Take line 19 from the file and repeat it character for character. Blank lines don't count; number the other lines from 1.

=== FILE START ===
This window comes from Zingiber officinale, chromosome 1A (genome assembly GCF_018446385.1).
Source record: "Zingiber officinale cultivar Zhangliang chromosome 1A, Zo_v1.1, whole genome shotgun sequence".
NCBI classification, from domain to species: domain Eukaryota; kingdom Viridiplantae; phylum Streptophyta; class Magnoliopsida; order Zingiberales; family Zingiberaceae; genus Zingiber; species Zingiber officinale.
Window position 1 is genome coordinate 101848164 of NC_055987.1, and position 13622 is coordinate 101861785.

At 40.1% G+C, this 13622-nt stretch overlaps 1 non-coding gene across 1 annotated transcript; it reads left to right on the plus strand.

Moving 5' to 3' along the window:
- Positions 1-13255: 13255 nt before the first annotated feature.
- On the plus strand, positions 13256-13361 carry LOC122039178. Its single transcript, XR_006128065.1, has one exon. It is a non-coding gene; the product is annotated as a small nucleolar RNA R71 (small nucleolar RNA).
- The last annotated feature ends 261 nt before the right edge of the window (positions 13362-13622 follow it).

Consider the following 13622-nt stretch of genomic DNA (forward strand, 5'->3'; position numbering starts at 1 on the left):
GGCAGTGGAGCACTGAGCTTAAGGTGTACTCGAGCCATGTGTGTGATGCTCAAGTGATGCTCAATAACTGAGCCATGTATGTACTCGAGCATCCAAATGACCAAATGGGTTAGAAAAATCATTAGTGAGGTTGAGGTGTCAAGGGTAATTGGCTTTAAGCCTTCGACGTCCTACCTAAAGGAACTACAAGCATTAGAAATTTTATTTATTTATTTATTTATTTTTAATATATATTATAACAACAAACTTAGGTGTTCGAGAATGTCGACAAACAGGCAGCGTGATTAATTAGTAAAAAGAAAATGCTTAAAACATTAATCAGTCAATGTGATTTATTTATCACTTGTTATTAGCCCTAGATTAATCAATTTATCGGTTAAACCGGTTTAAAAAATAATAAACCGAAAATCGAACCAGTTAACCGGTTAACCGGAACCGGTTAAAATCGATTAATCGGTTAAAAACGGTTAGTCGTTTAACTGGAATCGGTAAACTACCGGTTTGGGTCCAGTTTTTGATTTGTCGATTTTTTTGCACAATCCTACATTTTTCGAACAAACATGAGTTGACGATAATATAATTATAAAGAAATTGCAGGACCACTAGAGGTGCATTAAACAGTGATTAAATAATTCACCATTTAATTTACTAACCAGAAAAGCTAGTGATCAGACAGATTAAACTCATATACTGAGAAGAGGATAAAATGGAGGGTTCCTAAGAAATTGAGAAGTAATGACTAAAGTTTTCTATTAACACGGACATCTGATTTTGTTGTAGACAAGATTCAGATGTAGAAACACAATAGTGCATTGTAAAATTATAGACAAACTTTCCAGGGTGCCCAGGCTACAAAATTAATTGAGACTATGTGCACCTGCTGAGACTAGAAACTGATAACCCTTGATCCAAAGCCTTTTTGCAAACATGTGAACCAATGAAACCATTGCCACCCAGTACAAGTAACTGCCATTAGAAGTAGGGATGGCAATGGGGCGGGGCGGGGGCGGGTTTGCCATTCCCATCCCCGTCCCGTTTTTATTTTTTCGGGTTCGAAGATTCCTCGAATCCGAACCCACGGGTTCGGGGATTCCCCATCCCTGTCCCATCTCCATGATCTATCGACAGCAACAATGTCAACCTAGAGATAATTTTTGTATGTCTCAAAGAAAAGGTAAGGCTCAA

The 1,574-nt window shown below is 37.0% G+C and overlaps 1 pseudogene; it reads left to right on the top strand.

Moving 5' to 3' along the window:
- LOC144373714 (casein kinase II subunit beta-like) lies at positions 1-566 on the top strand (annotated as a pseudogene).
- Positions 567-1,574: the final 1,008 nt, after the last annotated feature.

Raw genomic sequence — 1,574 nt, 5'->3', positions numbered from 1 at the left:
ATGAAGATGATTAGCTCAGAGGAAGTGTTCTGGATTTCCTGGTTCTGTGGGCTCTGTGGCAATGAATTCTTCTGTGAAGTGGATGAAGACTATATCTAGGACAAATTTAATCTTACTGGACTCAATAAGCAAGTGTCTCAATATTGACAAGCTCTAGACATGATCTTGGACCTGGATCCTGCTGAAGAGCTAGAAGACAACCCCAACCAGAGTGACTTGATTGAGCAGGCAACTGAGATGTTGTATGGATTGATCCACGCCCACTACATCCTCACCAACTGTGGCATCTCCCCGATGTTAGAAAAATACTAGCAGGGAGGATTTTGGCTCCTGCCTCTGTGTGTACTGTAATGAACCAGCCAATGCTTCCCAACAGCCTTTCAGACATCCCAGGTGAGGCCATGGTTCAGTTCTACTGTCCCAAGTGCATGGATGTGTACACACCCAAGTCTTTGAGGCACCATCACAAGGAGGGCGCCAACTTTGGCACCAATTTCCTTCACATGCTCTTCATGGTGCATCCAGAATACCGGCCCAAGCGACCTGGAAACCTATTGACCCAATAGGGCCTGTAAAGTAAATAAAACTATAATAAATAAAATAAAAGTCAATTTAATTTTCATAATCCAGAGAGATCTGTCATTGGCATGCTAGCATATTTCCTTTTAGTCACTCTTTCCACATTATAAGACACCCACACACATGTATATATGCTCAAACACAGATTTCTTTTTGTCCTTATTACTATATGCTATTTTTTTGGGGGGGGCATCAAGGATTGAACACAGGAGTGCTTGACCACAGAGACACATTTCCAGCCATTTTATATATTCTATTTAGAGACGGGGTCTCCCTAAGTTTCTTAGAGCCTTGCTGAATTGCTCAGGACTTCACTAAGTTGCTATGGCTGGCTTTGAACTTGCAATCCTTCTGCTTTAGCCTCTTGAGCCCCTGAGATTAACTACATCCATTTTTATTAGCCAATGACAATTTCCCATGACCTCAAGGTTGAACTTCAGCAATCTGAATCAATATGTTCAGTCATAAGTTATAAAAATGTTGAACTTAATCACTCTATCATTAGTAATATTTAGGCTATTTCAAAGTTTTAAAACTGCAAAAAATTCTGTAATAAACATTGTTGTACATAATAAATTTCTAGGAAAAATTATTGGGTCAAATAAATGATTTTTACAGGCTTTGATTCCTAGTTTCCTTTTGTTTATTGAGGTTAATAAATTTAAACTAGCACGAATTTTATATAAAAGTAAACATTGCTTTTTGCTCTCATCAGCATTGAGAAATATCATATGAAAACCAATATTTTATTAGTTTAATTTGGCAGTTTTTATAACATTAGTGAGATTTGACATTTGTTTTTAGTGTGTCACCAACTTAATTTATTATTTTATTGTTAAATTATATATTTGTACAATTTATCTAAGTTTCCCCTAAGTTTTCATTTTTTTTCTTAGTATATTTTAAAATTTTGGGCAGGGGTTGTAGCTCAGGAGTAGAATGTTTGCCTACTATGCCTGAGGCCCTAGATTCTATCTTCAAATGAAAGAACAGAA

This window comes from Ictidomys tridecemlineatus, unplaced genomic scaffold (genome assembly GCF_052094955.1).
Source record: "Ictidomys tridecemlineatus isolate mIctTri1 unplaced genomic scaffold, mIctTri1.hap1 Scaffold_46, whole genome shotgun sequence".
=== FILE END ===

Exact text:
Source record: "Ictidomys tridecemlineatus isolate mIctTri1 unplaced genomic scaffold, mIctTri1.hap1 Scaffold_46, whole genome shotgun sequence".